NEW YORK: Livestreaming app Periscope has no immediate plans to introduce formal advertising products, its chief executive officer has said, and brands should instead think about creating content for the channel.

Kayvon Beykpour reminded Adweek that the app was not even one year old and that its focus remained on developing a product that people wanted to use.

But, he added, "We've seen plenty of brands put a lot of creative effort and money into producing compelling content in Periscope that for them may serve as advertising". And he pointed to the example of BMW which launched a car via Periscope.

"They had this beautifully well-lit studio where they had this new car that one of the product managers walked around and gave a tour of," he related. "That's work that BMW put into producing that content themselves, and it wasn't sponsored in any way on Periscope."

The automotive category has emerged as one of the most enthusiastic users of Periscope: a recent Intelligence Report from think tank L2, Social Platforms 2015, counted 103 accounts from this vertical, compared to 75 for retail and 61 for sportswear.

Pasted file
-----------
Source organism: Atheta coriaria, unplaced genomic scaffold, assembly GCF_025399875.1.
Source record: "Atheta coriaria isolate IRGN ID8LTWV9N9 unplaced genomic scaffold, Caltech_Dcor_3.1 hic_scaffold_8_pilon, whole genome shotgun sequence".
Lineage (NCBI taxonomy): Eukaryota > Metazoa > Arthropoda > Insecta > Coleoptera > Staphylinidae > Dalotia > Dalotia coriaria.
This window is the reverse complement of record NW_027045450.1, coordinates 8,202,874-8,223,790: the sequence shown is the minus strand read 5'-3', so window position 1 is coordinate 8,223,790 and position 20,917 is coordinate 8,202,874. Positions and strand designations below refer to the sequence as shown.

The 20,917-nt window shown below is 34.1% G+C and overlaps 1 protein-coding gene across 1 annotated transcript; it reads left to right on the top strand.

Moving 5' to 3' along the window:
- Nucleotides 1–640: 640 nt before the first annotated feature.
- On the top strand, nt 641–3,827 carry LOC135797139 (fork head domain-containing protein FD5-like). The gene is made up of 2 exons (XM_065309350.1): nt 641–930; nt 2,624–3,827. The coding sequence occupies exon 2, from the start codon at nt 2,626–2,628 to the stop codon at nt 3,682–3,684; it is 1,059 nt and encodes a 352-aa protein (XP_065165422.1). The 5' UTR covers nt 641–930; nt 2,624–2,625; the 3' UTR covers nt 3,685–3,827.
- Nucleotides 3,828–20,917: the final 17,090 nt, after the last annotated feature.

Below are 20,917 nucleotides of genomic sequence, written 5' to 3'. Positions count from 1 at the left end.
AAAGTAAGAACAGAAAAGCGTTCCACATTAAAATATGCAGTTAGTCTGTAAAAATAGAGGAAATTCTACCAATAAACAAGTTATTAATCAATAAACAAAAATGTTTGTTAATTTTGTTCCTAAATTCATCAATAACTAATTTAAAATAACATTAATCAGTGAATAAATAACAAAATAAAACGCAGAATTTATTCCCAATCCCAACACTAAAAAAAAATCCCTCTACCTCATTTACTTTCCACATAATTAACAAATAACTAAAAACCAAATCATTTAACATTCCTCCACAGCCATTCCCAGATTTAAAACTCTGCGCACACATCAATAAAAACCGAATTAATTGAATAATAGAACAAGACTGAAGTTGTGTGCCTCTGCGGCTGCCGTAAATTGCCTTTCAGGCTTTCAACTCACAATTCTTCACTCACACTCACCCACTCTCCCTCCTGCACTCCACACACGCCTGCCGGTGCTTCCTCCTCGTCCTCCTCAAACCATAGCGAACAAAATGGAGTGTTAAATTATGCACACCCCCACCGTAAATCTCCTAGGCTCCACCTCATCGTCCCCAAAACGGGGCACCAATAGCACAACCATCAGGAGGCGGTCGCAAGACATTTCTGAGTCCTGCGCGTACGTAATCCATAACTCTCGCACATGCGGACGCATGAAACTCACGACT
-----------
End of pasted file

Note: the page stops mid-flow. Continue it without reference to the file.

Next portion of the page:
That same report suggested, however, that while the auto sector had embraced the platform "aggressively", sportswear brands had been better able to "leverage the platform's inherent resources".

Its research showed that sportswear brands received more than five times as many 'hearts' as the average brand account, largely because live sporting events and product releases are a natural fit for the platform.

And it highlighted what Nike has been doing in this field, with, for example, followers of the @NikeBasketball account being able to watch the exclusive unveiling of Kobe Bryant and LeBron James-sponsored shoes.

"The secret to Nike's popularity is compelling content, rather than direct advertising," it noted.

Data sourced from Adweek, L2; additional content by Warc staff